Milky Way and Zodiacal Light over Australian Pinnacles

APOD: 2022 October 23 - Milky Way and Zodiacal Light over Australian Pinnacles Discover the cosmos!Each day a different image or photograph of our fascinating universe isfeatured, along with a brief explanation written by a professional astronomer. 2022 October 23 Milky Way and Zodiacal Light over Australian Pinnacles Image Credit & Copyright: Jingyi Zhang Explanation: What strange world is this?Earth.In the foreground of the featured image are the Pinnacles, unusual rock spires in Nambung National Park in Western Australia.Made of ancient sea shells (limestone), how these human-sized picturesque spires formed remains a topic of research. The picturesque panorama was taken in 2017 September. A ray of zodiacal light, sunlight reflected by dust grains orbiting between the planets in the Solar System,rises from the horizon near the image center.Arching across the top is the central band of our Milky Way Galaxy.The planets Jupiter and Saturn, as well as several famous stars are also visible in the background night sky. Tomorrow's picture: red andromeda <| Archive| Submissions | Index| Search| Calendar| RSS| Education| About APOD| Discuss| > Authors & editors: Robert Nemiroff(MTU) &Jerry Bonnell (UMCP)NASA Official: Phillip NewmanSpecific rights apply.NASA WebPrivacy Policy and Important NoticesA service of:ASD atNASA /GSFC,NASA Science Activation& Michigan Tech....

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Clouds Around Galaxy Andromeda

Astronomy Picture of the Day Discover the cosmos!Each day a different image or photograph of our fascinating universe isfeatured, along with a brief explanation written by a professional astronomer. 2022 October 24 Clouds Around Galaxy Andromeda Image Credit & Copyright: Andrew Fryhover Explanation: What are those red clouds surrounding the Andromeda galaxy?This galaxy, M31, is often imaged by planet Earth-based astronomers.As the nearest large spiral galaxy, it is a familiar sightwith dark dust lanes, bright yellowish core, andspiral arms traced by clouds of bright blue stars. A mosaic of well-exposed broad and narrow-band image data, this deep portrait of ourneighboring island universe offers strikingly unfamiliar features though, faint reddish clouds of glowingionized hydrogen gas in the same wide field of view.Most of the ionized hydrogen clouds surelylie in the foreground of the scene, well within our Milky Way Galaxy.They are likely associated with the pervasive, dustyinterstellar cirrusclouds scattered hundreds of light-years above our own galactic plane.Some of the clouds, however, occur right in the Andromeda galaxy itself, and some in M110, the small galaxy just below. Tomorrow's picture: jupiter moves <| Archive| Submissions | Index| Search| Calendar| RSS| Education| About APOD| Discuss| > Authors & editors: Robert Nemiroff(MTU) &Jerry Bonnell (UMCP)NASA...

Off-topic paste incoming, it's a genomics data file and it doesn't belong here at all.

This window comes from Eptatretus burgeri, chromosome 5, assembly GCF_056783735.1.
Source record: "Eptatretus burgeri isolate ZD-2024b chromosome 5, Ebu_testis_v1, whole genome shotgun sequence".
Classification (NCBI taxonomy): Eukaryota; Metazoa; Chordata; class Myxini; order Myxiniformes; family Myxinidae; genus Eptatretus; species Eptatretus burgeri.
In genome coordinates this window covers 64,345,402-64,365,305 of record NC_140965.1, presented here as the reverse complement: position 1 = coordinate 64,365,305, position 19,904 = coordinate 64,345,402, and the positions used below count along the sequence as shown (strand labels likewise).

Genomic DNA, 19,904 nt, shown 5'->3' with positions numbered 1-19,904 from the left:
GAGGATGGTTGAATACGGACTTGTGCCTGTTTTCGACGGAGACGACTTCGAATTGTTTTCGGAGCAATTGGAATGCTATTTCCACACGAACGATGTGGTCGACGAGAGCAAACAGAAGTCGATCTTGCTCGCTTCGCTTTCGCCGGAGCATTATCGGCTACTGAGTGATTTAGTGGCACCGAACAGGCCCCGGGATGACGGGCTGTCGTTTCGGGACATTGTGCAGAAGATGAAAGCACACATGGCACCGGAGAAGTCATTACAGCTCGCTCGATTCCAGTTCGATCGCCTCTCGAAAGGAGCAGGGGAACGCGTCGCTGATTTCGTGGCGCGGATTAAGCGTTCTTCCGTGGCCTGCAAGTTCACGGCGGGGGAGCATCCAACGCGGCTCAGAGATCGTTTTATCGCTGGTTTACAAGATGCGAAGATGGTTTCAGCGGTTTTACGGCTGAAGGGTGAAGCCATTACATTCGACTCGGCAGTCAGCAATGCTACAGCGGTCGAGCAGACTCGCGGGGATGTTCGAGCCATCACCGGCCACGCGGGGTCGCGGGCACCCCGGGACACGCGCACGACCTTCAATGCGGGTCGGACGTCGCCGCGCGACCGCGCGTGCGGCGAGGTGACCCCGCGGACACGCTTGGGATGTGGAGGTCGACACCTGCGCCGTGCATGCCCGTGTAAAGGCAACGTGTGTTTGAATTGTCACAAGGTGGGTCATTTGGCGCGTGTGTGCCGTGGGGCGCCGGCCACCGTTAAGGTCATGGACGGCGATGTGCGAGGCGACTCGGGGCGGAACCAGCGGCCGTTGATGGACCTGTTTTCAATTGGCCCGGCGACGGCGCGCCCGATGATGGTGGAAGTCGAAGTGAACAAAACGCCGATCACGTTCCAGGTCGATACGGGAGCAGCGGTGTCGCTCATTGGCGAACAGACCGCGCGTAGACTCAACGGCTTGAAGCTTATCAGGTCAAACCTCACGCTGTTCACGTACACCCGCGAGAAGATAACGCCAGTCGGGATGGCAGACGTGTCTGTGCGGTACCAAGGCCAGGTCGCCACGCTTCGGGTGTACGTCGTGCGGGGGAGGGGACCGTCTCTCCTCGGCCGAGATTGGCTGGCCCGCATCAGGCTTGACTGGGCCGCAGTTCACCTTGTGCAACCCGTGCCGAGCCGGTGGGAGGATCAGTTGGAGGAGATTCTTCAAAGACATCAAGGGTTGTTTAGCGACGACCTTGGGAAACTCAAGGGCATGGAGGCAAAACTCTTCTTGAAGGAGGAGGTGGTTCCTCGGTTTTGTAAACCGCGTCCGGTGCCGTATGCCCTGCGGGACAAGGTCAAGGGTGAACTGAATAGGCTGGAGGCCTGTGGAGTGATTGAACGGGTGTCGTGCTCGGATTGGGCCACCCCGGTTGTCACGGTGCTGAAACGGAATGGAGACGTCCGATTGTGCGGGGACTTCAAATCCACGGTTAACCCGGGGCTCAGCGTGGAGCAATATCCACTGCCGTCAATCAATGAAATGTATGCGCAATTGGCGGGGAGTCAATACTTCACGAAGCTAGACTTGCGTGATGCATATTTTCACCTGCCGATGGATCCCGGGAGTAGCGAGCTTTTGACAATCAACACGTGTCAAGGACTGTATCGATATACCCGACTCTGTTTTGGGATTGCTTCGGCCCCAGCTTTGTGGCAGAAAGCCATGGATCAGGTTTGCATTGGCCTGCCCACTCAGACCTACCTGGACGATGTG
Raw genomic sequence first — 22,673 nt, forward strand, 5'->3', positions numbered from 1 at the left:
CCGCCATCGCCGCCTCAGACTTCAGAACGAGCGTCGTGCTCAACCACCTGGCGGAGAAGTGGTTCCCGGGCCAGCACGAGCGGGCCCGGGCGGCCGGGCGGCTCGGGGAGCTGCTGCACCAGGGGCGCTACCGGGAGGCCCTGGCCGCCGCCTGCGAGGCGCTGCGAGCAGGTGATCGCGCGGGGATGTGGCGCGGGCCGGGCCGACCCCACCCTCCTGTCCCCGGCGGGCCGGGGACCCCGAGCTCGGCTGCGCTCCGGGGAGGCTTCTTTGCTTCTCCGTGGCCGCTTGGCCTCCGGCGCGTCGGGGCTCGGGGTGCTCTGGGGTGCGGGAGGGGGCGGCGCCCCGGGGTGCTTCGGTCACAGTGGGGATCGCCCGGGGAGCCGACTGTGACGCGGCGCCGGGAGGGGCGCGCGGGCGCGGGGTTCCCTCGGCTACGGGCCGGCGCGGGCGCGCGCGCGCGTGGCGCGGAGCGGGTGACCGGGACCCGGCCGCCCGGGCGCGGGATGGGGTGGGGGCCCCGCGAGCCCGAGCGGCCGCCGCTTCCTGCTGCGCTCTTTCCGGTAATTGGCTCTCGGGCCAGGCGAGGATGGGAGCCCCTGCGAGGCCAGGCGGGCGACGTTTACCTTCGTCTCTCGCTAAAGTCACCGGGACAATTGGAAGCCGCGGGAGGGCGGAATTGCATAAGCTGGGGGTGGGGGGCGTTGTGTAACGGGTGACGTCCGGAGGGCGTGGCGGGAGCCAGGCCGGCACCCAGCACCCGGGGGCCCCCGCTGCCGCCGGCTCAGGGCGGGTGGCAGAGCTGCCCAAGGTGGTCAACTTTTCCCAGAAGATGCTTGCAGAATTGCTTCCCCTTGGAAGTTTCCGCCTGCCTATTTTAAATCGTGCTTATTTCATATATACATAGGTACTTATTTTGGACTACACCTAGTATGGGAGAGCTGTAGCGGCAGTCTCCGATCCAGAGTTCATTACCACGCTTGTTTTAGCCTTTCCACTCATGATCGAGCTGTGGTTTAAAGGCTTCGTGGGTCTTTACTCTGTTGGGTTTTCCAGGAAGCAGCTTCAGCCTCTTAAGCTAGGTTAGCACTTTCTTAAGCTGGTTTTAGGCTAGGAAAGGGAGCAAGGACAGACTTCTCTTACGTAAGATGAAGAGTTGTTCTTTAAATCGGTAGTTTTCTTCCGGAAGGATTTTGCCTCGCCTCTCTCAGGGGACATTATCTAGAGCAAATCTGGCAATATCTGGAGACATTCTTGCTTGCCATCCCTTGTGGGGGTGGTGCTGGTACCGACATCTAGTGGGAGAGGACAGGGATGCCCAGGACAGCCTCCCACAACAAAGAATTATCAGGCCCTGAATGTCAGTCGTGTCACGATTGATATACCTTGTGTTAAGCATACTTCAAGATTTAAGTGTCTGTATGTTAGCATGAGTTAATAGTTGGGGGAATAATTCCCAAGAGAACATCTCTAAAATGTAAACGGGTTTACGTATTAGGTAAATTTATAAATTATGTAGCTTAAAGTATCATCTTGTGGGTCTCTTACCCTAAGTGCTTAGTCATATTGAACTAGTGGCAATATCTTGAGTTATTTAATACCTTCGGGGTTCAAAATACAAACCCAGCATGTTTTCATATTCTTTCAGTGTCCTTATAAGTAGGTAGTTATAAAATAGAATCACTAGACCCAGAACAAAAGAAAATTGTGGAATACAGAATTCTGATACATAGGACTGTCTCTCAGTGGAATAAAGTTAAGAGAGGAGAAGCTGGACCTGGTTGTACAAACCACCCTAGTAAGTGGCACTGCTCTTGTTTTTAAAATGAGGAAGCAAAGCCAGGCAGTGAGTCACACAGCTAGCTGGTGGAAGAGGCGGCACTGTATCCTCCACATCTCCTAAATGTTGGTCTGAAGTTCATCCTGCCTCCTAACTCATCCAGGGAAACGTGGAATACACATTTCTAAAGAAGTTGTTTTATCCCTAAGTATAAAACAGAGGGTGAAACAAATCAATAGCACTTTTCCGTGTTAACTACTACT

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NGC 1499: The California Nebula

APOD: 2022 October 22 - NGC 1499: The California Nebula Discover the cosmos!Each day a different image or photograph of our fascinating universe isfeatured, along with a brief explanation written by a professional astronomer. 2022 October 22 NGC 1499: The California Nebula Image Credit &Copyright: Stephen Kennedy Explanation: Drifting through the Orion Arm of the spiral Milky Way Galaxy,this cosmic cloudby chance echoes the outline of California on the west coast of the United States.Our own Sun also lies within the Milky Way'sOrion Arm,only about 1,500 light-years from the CaliforniaNebula.Also known asNGC 1499, the classic emission nebula is around 100 light-years long.The California Nebula shines with the telltale reddish glowcharacteristic of hydrogen atoms recombining with long lostelectrons.The electrons have been stripped away,ionized by energetic starlight.Most likely providing the energetic starlightthat ionizes much of the nebular gas is the bright, hot starXi Perseijust to the right of the nebula. A popular target for astrophotographers, this deep imagereveals theglowing nebula, obscuring dust,and starsacross a 3 degree wide field of view.The California nebula lies toward the constellationPerseus, not far from the Pleiades. Tomorrow's picture: strange planet<| Archive| Submissions | Index| Search| Calendar| RSS| Education| About APOD| Discuss| > Authors & editors: Robert Nemiroff(MTU) &Jerry...

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Milky Way and Zodiacal Light over Australian Pinnacles